Although this example does not contain rate-dependent material properties, it is common in sheet metal forming applications for this to be a consideration. If the material is rate-dependent, the velocities cannot be artificially increased without affecting the material response. Instead, the analyst can use the technique of mass scaling to adjust the effective punch velocity without altering the material properties. Rolling of thick plates,” Section 1.3.6, contains an explanation and an example of the mass scaling technique.

Summary of analysis cases

Forming analysis with Abaqus/Explicit.Case 1a
Using the general contact capability.
 Case 1b
Using the kinematic contact pairs.
 Case 1c
Using penalty contact pairs.
 Case 1d
Forming analysis of a fine mesh case using the general contact capability (included for the sole purpose of testing the performance of the Abaqus/Explicit code).
 Case 1e
Forming analysis of a fine mesh case using kinematic contact pairs (included for the sole purpose of testing the performance of the Abaqus/Explicit code).
Springback analysis with Abaqus/Standard.Case 2a
Abaqus/Standard springback analysis using the *IMPORTUPDATE=NO option.
 Case 2b
Abaqus/Standard springback analysis using the *IMPORTUPDATE=YES option.
 Case 2c
Springback analysis of a fine mesh case (included for the sole purpose of testing the performance of the Abaqus/Standard code) using the *IMPORTUPDATE=YES option.
Forming and springback analysis with Abaqus/Standard.Case 3aUsing the surface-to-surface contact formulation.
 Case 3bUsing the node-to-surface contact formulation.

Analysis types

As described earlier, the import capability in Abaqus is utilized to run the forming step as an explicit dynamic analysis followed by a static stress analysis using Abaqus/Standard for calculating the springback. For comparison, results from a complete static stress analysis using Abaqus/Standard for both the forming and the springback steps are presented.

Analysis techniques

The import feature in Abaqus is used for transferring results from Abaqus/Explicit to Abaqus/Standard.

Mesh design

The blank is modeled with 4-node, bilinear finite-strain elements (type S4R); while the punch, die, and the blank holder are meshed using 4-node, three-dimensional rigid surface elements (type R3D4). The mesh design for the various parts is shown in Figure 1.5.2�1 and Figure 1.5.2�2.

Loads

The blank is held between the blank holders by applying a concentrated load of 22.87 kN. Further loading on the blank is applied by contact forces with the punch in the forming step.

Analysis steps

Using Abaqus/Explicit for the forming procedure involves a single forming step where the rigid punch is pushed against the blank while the blank is held by the blank holders by applying a concentrated load. This description applies to Cases 1a–1e. For the import analysis in Abaqus/Standard a single step is used to calculate the springback as in Cases 2a–2c. For the complete analysis in Abaqus/Standard as in Cases 3a and 3b, the following steps are adopted:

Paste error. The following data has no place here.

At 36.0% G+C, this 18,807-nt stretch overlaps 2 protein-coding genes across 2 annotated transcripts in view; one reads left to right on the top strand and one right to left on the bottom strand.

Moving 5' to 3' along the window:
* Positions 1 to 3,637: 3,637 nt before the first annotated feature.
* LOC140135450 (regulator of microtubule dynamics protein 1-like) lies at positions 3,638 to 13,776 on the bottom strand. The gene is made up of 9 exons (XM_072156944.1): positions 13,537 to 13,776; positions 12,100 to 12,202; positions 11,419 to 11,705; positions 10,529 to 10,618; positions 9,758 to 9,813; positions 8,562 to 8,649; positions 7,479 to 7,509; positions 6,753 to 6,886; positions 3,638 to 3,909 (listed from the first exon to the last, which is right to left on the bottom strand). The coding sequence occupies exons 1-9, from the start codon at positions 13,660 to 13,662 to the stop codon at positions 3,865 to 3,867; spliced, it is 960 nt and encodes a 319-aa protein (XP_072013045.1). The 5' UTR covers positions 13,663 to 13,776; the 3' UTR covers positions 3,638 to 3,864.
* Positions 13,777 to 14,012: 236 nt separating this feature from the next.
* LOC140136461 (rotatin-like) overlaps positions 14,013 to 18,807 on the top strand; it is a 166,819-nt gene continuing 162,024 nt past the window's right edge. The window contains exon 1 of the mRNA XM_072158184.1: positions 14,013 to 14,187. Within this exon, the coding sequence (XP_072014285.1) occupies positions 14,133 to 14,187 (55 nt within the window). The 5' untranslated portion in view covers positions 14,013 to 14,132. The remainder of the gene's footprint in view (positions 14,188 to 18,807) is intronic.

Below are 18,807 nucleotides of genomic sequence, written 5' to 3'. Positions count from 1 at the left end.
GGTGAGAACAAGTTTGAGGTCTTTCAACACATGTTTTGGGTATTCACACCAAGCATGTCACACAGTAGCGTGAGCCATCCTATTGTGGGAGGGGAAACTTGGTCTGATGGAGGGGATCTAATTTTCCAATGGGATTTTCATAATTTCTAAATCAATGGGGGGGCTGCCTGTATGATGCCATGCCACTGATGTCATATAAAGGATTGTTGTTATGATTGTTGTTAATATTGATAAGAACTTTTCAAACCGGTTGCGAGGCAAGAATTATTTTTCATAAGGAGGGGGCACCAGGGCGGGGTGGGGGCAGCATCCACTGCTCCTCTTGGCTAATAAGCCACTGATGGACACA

• First step: the blank holders are brought in contact with the blank by applying a small displacement to the reference point of one of the rigid blank holders.
  • Second step: a concentrated load is applied to the reference point of the blank holder to hold the blank in place while maintaining contact.
  • Following steps: the forming is effected by pushing the rigid punch against the blank.
  • Final two steps: the springback is analyzed by deactivating the contact pairs.

Output requests

The output variables STH for shell thickness and PEEQ for equivalent plastic strain are specifically requested along with preselected variables. Further, the history of reaction force and displacement for the punch is also requested.

Case 1a: Explicit forming analysis using general contact

This analysis pertains only to the forming step. For the complete analysis the forming step in this case needs to be followed by a springback analysis (either Case 2a or Case 2b).

Interactions

General contact is used (see the *CONTACT option and the related suboptions in the input file) to define contact interactions in this case. This allows very simple definitions of contact with very few restrictions on the types of surfaces involved (see Defining general contact interactions in Abaqus/Explicit,” Section 34.4.1 of the Abaqus Analysis User's Manual). However, general contact does not account for changes in shell thickness by default. Consequently, a nondefault option is specified to account for thinning of the blank (see*SURFACE PROPERTY ASSIGNMENT in the input file).

Case 1b: Explicit forming analysis using kinematic contact pairs

This analysis again pertains only to the forming step. For the complete analysis the forming step needs to be followed by a springback analysis (either Case 2a or Case 2b).

Interactions

Contact pairs are defined to include blank interaction with the punch, die, and the blank holder separately with appropriate friction behavior as previously specified. The contact pair algorithm, which is specified using the *CONTACT PAIR option, has more restrictions on the types of surfaces involved and often requires more careful definition of contact (seeDefining contact pairs in Abaqus/Explicit,” Section 34.5.1 of the Abaqus Analysis User's Manual). Contact interactions are defined between all element-based surfaces in the model.